Watches

Time on: watches you can set your watch by

Just what is a chronometer? And how accurate is a mechanical watch?

It’s one of the most common mistakes made by consumers when trying to get their heads around watch jargon – muddling a chronograph with a chronometer. The former, as the Greeks would have it, is a ‘time writer’, a device that can capture the timing of a single event. So a stopwatch for fancy people. The latter is a watch powered by a movement that has been independently certified for accuracy by some of the most pedantic people in the world – the boffins at the Contrôle Officiel Suisse des Chronomètres, or COSC for short.

These guys are pretty fastidious. They take movements, uncased and usually supplied by brands, and then test them for 15 days in five different positions and in a range of temperatures, measuring them for accuracy as they go. If at the end of said test they are, on average, accurate to within -4 to +6 seconds a day, they are deemed worthy of chronometer status.

What does this mean? Depends on who you ask. While around 6 per cent of watches leaving Switzerland carry the chronometer designation, these days, a lot of companies make watches with movements accurate enough to be chronometer-certified, but don’t bother getting them tested, either because they want to keep the cost down – on a mid-range watch, you can expect to pay circa £200 extra for a watch with the word chronometer on the dial over a standard mechanical – or, more likely, because they don’t think the standard is tight or exclusive enough. Patek Philippe, for example, self-certifies with the Patek Philippe Seal, which assures buyers of accuracy to -3 to +2 seconds a day.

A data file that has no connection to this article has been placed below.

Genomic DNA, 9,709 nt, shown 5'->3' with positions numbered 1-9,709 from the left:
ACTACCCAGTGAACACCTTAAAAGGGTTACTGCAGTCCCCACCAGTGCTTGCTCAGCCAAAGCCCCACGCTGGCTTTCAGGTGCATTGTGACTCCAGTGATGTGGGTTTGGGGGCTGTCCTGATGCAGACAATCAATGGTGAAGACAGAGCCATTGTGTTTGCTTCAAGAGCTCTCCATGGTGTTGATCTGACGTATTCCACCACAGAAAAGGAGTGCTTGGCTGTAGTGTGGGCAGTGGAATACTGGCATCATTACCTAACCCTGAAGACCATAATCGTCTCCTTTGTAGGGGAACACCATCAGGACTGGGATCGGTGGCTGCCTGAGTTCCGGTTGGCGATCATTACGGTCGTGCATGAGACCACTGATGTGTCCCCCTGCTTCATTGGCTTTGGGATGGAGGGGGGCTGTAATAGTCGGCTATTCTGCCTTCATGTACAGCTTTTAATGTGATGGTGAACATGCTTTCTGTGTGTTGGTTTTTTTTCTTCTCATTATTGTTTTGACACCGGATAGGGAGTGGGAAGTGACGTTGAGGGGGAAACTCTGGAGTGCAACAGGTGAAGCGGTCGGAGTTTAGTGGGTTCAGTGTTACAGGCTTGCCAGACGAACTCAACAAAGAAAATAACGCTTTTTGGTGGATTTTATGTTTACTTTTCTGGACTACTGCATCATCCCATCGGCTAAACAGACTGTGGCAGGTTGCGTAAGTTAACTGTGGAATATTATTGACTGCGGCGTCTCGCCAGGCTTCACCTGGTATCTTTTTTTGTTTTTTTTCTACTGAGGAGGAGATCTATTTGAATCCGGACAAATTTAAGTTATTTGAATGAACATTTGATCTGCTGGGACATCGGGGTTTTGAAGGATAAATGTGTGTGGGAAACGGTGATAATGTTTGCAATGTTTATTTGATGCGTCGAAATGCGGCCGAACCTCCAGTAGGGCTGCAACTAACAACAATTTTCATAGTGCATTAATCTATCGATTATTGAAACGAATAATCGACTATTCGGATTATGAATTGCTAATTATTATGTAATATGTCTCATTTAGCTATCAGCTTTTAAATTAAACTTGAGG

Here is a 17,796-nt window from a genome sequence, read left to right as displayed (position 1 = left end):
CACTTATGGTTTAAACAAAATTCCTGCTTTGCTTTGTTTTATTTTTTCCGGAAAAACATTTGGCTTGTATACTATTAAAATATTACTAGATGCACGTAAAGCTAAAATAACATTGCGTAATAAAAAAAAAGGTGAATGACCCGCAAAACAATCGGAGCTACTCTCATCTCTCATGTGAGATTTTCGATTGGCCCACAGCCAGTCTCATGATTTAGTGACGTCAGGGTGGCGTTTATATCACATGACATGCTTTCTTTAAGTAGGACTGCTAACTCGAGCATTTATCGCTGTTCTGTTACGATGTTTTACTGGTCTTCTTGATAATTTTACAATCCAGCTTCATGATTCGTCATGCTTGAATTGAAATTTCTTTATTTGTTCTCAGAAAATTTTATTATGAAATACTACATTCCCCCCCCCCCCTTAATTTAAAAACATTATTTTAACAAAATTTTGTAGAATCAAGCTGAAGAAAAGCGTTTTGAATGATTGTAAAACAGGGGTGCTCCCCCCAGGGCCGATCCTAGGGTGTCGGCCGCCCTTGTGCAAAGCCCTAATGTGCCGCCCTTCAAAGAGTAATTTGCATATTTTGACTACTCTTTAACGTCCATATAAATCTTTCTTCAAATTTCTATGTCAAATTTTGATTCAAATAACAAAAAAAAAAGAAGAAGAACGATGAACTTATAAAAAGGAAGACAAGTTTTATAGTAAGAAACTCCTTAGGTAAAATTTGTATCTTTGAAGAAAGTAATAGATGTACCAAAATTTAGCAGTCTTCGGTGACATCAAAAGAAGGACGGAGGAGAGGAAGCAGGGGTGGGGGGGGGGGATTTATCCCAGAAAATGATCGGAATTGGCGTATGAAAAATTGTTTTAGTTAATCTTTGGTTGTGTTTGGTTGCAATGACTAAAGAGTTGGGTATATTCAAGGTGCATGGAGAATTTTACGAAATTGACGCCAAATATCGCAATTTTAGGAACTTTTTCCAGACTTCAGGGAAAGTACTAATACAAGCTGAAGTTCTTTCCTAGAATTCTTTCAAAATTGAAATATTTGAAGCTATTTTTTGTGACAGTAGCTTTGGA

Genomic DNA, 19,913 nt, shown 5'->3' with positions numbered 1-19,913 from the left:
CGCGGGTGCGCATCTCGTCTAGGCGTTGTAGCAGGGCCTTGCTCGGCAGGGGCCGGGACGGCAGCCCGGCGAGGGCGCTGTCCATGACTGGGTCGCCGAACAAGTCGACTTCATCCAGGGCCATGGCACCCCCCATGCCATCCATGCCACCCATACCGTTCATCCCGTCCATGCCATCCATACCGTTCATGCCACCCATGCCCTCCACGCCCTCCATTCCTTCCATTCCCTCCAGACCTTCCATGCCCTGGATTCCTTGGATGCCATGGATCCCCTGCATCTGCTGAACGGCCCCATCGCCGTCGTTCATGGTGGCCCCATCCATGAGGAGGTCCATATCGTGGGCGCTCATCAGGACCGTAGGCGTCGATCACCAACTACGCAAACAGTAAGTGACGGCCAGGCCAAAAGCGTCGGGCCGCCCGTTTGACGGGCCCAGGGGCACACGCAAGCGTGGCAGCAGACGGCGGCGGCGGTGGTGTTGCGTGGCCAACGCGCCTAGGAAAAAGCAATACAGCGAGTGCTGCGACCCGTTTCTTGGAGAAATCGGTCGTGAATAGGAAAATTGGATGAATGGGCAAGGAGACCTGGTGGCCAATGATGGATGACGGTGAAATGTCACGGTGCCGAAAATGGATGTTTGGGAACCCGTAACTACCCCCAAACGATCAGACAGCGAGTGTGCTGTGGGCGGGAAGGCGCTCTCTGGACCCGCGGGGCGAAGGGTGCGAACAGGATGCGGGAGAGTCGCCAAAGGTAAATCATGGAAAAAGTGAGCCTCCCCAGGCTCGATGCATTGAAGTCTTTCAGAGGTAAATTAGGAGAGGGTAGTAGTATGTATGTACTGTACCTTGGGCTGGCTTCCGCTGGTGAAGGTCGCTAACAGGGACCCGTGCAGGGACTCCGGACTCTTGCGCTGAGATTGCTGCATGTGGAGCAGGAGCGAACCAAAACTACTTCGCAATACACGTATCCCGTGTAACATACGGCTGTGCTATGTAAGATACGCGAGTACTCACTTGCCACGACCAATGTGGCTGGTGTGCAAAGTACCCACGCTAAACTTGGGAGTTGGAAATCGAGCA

Others are more convinced. Most Rolex watches are chronometer-certified, although the company would like you to know that its in-house suite of calibres includes units such as the 3235, which, it says, is accurate to -2 to +2 seconds a day, after casing. Omega is another fan, although it now qualifies its watches as ‘Master Chronometers’ to certify that not only have they been through COSC, they’ve also been ok-ed by METAS, another independent organisation that guarantees Omega’s movements retain their chronometer-level performance even when cased and submitted to a barrage of tests for things such as anti-magnetism.

Ultimately, what you get with chronometer status is an extra degree of reassurance that your watch is at least going to keep you vaguely on time, and a bit more Swissness on your wrist. The Swiss boast of superlative accuracy is generally over-egged, or at least anachronistic – a mechanical watch can’t compete with a solid battery-powered quartz on that front, and certainly not a GPS-enabled smartwatch.

But then let’s allow ourselves to marvel at a mechanical object that beats at 28,800vph and can do that accurately to within seconds a day. And besides, why would you want a watch any more accurate? Life is exacting enough as it is.

The big players in the world of chronometers are Rolex, Omega and Breitling, with a supporting cast of around 60 brands each year, including Chopard, Panerai, TAG Heuer and Tissot. Although for now, details of how many of each pass the test are no longer available. As of last year, COSC stopped reporting a brand-by-brand breakdown (watch nerds are up in arms…).

Here are five chronometers to set your watch – and your life – by.